Thursday, April 16, 2009

The Questions

I often face the dilemma of how to answer two very common questions: "How are you?" and "What happened?"

People that already know that I am "sick" in some way will often ask the question, "How are you?" It is always a difficult one to answer. If they only want a short answer, I simply say, "okay", whether I'm on the verge of physical and emotional break-down or not. But often, people really want to know how I'm doing. If I don't see someone very often, a common response for me right now is, "Just waiting for surgery. Hoping it will be soon." If it's someone I see on a regular basis, I have to try to buffer the truth in some way. No one wants to hear me say, "I'm in so much pain...I don't think I can handle this anymore...I want to cry...I just stopped crying...My heart is racing...The room is spinning...I can't catch my breath." So I never give that answer. I'm more likely to reply, "It's a struggle, but I'm staying strong." People really like to hear optimism. Somehow, it makes them feel better if they think that I have a positive attitude.

When you walk around in a rigid neck brace, and use a wheelchair part-time, you often get the question "What happened?" Most people automatically assume that I've been in a car accident. And most people, even strangers, frequently, ask what's wrong. However, they do not really want the answer to that question. There is no easy answer, since there are multiple diagnoses, and no one has heard of them. I can't simply say, "I have MS" or "I have lupus" or (fill in the blank with other more familiar disorders). Even though people don't necessarily understand these conditions, they have heard of them, and they take them seriously. So, I find myself making up the strangest answers. I often say "I had surgery on my neck and skull," but sometimes people will ask how long ago, so that's a bad answer. Maybe just "I have a complex spinal/neurological condition," is a better way to go. Then, there's the people who are really curious, and they want an actual medical explanation. That's hard, too, because I don't know which illness to pick or how to describe it all in a succinct fashion.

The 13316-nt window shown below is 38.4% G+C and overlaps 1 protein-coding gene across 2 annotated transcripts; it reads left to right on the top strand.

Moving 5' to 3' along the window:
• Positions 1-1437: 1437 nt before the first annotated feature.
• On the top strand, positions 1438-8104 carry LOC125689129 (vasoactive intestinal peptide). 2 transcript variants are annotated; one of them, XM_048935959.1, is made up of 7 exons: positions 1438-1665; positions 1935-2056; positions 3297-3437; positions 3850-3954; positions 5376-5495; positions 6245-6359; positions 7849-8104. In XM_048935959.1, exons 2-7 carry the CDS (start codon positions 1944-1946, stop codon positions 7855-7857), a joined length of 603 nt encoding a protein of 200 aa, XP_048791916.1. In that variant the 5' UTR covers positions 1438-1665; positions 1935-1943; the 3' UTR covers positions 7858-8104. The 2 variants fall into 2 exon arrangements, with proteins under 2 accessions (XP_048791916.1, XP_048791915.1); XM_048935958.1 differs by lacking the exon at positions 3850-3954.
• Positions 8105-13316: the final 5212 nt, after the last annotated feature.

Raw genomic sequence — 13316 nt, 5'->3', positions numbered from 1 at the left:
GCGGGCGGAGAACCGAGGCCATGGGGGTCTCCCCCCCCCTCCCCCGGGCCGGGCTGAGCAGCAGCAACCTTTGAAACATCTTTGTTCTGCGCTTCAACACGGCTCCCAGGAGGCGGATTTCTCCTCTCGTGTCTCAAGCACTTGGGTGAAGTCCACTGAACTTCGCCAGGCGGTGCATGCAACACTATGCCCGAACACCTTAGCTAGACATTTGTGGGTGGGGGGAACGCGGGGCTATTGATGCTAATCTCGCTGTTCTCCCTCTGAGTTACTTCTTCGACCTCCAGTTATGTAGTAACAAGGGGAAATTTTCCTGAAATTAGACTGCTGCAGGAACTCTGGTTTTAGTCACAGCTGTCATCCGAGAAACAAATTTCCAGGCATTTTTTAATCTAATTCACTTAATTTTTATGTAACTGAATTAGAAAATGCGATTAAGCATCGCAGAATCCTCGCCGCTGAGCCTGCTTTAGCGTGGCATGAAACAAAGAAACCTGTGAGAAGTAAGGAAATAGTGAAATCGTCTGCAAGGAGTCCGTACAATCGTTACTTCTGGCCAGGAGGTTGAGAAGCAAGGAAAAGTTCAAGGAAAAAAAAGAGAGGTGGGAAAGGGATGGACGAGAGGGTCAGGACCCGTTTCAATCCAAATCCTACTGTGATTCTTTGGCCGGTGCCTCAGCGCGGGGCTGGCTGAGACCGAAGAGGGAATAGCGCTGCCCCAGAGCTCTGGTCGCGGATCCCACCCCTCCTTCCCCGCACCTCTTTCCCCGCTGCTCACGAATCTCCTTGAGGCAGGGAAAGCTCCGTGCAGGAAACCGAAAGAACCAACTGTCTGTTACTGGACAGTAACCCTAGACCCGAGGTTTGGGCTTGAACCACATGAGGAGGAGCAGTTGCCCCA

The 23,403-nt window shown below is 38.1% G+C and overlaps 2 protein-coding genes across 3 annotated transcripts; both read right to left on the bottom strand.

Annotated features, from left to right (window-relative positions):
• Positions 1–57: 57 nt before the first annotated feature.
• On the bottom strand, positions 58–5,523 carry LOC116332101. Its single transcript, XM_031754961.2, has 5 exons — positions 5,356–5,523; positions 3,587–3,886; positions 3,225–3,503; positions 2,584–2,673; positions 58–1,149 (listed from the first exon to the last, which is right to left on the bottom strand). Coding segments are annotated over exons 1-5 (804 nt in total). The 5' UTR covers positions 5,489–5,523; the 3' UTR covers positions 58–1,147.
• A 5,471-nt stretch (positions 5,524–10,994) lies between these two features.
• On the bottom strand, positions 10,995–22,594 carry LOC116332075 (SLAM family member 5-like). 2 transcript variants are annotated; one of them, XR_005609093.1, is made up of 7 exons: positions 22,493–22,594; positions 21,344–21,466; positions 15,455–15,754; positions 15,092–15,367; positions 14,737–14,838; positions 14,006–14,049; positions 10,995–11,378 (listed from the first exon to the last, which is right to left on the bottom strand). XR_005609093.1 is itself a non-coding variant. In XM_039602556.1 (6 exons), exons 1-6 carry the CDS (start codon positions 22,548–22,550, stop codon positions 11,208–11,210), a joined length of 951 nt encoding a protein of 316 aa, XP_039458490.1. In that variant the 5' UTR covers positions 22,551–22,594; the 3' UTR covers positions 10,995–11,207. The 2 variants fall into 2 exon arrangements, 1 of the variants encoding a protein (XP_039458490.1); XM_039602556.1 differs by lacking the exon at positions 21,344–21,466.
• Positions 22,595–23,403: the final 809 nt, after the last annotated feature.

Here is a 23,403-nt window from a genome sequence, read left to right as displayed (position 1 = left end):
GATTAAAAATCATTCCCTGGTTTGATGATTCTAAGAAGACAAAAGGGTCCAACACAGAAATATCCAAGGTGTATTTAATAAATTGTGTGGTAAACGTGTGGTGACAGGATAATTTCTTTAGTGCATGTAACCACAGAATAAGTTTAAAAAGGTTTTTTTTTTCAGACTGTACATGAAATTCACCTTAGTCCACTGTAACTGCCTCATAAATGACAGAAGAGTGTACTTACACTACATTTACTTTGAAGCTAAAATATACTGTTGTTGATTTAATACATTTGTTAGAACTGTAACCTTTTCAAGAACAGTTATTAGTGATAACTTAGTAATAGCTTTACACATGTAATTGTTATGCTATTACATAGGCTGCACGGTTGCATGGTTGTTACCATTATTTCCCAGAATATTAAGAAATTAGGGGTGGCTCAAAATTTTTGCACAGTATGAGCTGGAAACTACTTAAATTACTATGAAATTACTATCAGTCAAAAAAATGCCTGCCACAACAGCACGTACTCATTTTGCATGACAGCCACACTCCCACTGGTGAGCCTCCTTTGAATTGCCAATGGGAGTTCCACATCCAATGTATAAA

So, I'll keep working on how to answer these questions. I've seriously considered printing up a small informational brochure briefly describing each of my conditions for people. I'm just not sure how they would react. It seems like a simple solution for me, but I suppose others might not agree.